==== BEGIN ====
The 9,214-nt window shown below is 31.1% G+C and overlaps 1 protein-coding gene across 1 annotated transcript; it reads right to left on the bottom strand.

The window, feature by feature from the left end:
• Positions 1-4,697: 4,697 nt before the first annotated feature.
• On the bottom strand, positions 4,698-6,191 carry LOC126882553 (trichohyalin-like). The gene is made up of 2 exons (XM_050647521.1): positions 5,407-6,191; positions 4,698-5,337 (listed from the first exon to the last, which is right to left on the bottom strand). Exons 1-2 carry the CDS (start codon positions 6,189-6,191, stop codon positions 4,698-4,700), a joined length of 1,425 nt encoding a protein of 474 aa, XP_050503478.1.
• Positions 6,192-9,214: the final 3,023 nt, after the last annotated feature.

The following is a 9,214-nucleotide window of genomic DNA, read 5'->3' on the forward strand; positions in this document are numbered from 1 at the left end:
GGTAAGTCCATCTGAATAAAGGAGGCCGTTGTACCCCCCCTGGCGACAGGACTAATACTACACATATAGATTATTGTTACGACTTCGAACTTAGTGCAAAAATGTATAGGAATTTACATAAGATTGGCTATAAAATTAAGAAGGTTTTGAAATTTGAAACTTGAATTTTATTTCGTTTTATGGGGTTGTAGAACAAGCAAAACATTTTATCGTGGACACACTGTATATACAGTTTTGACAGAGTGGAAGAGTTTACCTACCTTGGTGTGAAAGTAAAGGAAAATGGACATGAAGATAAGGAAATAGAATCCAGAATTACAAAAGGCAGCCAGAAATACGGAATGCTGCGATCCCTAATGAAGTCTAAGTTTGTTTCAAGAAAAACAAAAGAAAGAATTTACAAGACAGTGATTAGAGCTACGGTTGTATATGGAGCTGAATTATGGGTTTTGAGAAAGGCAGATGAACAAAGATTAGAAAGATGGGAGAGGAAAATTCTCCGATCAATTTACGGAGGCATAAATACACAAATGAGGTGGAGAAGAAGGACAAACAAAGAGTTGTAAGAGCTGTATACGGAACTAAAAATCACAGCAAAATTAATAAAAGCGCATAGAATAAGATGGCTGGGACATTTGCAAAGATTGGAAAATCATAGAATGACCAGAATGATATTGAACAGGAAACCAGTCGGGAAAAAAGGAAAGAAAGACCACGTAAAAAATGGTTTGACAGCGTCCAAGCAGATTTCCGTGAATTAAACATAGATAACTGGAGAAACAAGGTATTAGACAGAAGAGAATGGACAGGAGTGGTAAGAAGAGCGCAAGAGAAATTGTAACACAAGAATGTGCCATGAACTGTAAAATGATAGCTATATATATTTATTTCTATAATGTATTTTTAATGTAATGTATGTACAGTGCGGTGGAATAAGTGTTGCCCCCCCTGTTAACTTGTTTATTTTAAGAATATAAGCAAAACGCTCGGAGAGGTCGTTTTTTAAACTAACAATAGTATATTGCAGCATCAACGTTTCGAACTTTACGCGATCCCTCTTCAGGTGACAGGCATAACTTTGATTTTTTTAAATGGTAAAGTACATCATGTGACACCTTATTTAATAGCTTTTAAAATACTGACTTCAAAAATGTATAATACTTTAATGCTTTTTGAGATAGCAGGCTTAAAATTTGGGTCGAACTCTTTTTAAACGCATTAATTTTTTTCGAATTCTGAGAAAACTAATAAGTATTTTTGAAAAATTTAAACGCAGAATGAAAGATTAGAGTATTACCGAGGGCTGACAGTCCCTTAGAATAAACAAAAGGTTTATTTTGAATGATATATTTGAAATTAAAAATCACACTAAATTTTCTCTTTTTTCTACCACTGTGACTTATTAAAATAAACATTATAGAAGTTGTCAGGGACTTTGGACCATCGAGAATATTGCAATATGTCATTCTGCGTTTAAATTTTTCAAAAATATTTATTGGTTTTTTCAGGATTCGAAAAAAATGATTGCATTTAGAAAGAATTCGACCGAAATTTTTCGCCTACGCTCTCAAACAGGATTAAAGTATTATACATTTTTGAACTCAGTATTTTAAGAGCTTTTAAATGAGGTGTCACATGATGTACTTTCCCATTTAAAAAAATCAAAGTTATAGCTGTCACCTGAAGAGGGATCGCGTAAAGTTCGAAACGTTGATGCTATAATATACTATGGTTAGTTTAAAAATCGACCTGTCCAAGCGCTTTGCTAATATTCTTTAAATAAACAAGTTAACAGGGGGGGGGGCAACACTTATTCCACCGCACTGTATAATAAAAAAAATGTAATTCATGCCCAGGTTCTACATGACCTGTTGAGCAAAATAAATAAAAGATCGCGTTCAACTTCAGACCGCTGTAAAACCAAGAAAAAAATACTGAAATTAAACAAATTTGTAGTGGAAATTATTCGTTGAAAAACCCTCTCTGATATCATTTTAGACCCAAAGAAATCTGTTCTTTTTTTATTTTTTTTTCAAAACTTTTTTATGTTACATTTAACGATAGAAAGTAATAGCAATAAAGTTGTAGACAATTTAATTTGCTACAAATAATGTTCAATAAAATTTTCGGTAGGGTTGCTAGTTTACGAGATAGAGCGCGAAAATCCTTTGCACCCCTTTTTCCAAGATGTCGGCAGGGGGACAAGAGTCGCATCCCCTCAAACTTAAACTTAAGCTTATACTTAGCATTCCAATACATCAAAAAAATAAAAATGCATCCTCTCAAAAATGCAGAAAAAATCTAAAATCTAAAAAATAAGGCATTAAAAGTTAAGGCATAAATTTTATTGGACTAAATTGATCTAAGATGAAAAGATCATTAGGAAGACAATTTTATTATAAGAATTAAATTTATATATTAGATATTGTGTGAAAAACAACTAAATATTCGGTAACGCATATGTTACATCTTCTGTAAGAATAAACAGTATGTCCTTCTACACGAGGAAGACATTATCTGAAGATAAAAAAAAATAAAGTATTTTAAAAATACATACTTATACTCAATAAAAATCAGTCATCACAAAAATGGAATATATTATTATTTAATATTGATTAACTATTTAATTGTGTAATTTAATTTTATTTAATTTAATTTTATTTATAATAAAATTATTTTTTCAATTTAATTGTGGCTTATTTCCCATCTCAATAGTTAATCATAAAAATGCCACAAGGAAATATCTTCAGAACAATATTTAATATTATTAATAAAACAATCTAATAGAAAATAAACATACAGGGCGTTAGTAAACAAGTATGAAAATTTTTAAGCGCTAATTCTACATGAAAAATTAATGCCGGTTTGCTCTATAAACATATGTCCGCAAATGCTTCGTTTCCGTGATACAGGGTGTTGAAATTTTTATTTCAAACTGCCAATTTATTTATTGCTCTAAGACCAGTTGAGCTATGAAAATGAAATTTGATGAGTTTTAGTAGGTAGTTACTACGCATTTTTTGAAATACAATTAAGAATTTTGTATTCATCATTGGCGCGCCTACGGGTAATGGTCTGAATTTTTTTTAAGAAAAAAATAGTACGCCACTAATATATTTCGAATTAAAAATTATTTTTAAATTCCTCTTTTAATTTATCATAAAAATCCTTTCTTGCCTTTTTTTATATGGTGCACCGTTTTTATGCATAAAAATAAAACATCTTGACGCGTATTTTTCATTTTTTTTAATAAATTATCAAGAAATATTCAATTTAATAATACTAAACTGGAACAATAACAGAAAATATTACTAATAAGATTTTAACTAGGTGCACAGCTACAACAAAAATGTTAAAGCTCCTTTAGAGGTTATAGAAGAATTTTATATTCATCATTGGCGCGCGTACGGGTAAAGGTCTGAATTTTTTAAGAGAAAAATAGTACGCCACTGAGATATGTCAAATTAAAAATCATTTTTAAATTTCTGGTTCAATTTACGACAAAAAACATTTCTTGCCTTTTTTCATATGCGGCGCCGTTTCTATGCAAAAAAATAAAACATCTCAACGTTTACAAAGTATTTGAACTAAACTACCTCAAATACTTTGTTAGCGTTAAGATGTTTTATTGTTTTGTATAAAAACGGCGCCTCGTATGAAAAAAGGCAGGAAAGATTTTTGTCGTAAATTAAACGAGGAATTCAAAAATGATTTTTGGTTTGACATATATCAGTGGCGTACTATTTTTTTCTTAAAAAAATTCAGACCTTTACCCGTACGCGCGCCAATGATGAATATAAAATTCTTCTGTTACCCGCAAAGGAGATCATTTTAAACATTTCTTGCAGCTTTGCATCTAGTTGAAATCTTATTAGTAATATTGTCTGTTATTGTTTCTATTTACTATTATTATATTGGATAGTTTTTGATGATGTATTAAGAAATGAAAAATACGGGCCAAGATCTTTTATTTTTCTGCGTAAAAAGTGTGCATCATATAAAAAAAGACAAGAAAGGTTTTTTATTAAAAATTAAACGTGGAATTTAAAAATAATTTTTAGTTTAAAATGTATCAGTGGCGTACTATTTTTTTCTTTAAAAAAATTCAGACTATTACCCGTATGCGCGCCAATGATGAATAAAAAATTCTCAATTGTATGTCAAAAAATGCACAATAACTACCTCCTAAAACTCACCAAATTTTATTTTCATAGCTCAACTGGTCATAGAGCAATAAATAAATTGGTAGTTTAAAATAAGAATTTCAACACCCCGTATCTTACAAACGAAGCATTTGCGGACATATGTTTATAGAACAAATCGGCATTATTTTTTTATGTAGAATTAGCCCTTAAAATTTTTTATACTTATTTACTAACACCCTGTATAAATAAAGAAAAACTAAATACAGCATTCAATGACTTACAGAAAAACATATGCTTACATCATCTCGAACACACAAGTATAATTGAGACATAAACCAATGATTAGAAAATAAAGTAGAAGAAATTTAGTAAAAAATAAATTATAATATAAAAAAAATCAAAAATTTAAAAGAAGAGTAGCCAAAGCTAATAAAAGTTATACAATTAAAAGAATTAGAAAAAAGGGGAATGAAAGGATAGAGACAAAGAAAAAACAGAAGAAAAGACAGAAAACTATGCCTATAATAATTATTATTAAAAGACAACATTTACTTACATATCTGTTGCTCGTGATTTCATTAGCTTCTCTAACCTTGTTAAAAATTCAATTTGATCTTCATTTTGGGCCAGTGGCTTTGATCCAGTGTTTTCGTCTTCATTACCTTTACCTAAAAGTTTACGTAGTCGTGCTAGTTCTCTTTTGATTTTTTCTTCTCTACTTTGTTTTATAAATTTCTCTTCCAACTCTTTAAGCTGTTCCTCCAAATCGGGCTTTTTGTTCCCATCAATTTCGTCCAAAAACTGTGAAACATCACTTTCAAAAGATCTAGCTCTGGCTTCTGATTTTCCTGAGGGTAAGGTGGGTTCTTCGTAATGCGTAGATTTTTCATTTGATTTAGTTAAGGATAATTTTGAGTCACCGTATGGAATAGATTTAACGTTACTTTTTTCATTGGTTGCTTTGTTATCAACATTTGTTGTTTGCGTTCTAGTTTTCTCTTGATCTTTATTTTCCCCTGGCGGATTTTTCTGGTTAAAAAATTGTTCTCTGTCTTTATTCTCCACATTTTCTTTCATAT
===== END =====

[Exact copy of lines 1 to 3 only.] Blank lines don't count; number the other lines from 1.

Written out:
The 9,214-nt window shown below is 31.1% G+C and overlaps 1 protein-coding gene across 1 annotated transcript; it reads right to left on the bottom strand.

The window, feature by feature from the left end:
• Positions 1-4,697: 4,697 nt before the first annotated feature.